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5.10 John F. Kennedy in Berlin

Ich bin ein Berliner
Read about German history!Between 1945-1989, Germany as a whole, and Berlin as a city, was divided by the Cold War (der Kalte Krieg), a state of open confrontation between the Communist bloc and the NATO alliance. The West had been already been forced to come to Berlin's aid once before in 1948, carrying out an eleven-month airlift of food and industrial supplies to the Western sectors after the Soviets had started a temporary blockade of West Berlin's railroads, highways and waterways.

John F. Kennedy in Berlin in June 1963

Click here to listen to President's Kennedy speech!In August 1961 the Soviets erected the Berlin Wall to stop the mass exodus of people fleeing Soviet East Berlin for West Berlin and the non-Communist world, thus sealing West Berlin behind a twelve foot wall for some twenty-eight years. Only two years after this, on June 26th 1963, American President John F. Kennedy came to West Berlin as part of a European goodwill tour and addressed the city's populace. The last part of his speech has gone down in history as a ringing endorsement of freedom. You can read a transcript of this below. Click here or on the sound icon at the start of this paragraph to listen to a recording of Kennedy's speech.

Freedom is indivisible, and when one man is enslaved, all are not free. When all are free, then we can look forward to that day when this city will be joined as one and this country and this great Continent of Europe in a peaceful and hopeful globe. When that day finally comes, as it will, the people of West Berlin can take sober satisfaction in the fact that they were in the front lines for almost two decades. All free men, wherever they may live, are citizens of Berlin, and, therefore, as a free man, I take pride in the words "Ich bin ein Berliner." 

Kennedy in Berlin

Did Kennedy really call himself a doughnut?
A laughing matter?Stirring stuff, no doubt, but Kennedy's actual German has been a source of controversy ever since 1961. For as we have learned, to say that you come from a certain place necessitates the construction: "Ich bin Engländer", "Ich bin Österreicherin" etc. - i.e. a construction without the indefinite article.

So by saying "Ich bin ein Berliner" instead of "Ich bin Berliner", some people have concluded that Kennedy had made an embarrassing mistake. For the word, "der Berliner" has two meanings, not only "a citizen of Berlin" but also "a jelly doughnut", and by using the indefinite article in his speech Kennedy has been interpreted as outing himself as a tasty culinary delicacy! Similarly, if you said "Ich bin ein Hamburger" instead of "Ich bin Hamburger", you might be seen to be implying not that you came from Hamburg but that you are a quarterpounder with cheese...!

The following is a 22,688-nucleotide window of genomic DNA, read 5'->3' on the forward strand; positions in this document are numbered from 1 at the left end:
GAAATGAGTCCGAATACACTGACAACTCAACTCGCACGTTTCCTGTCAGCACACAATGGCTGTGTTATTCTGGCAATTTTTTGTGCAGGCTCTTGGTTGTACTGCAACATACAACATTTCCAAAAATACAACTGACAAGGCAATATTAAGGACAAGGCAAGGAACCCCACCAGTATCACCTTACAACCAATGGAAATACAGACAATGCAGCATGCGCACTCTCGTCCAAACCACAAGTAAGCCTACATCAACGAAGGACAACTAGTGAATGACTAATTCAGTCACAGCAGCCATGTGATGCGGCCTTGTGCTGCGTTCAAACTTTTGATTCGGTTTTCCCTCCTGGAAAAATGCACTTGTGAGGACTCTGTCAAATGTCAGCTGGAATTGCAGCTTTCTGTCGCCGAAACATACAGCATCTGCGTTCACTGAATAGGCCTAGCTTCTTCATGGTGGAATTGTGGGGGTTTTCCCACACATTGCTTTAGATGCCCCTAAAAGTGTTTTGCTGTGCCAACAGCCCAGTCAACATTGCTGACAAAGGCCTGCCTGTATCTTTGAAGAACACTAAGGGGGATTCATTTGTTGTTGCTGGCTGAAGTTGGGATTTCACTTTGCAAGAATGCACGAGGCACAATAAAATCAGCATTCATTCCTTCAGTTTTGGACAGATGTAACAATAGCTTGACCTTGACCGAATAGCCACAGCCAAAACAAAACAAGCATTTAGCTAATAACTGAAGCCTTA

Kennedy's handwritten notesIn fact, Kennedy inadvertently outing himself a jelly donut is an urban myth. For one thing, he was told to say this sentence by his translator - who was a German. For another, the crowd patently understood what Kennedy was saying, and cheered him instead of laughing. Whilst not worrying too much about the distinction for the time being, there are many regions of Germany where the indefinite article can be used to describe your profession and where you live. This is particularly the case in Bavaria - and in the north-east of Germany where Berlin is located. Furthermore, if you claim that a "Berliner" can be a type of character as well as a place of birth, then the grammatical rule as to whether you use the indefinite article or not in this context becomes very blurred.

So what lessons should we learn as students of German? We would still recommend omitting the indefinite article when describing your profession and where you live. You should nevertheless be aware that native Germans who include the article are not trying to indicate that they are nutty as a fruitcake. Or a jelly donut. Or a hamburger for that matter.

 Web Links 
J.F. Kennedy speech (MP3) Listen to an mp3 file of President Kennedy's famous speech in Berlin in 1963.
Kennedy still a 'Berliner' The German broadcaster Deutsche Welle tells how Kennedy came to make his famous speech in Berlin.
The History Place Full transcript of John F. Kennedy's 1963 speech in Berlin. In English and with a sound file at the bottom of the page.
American Rhetoric - John F. Kennedy The German transcript of President Kennedy's speech in Berlin.
Ich bin ein Berliner About.com explodes the myth that JFK and his interpreters made a linguistic mistake.
Ich bin ein Berliner Robert Shea explains why Kennedy didn't call himself a jelly doughnut.
Berlin doughnuts How to make a Berliner Krapfen - a Berlin doughnut.

Weiter! Chapter 5: Exercises

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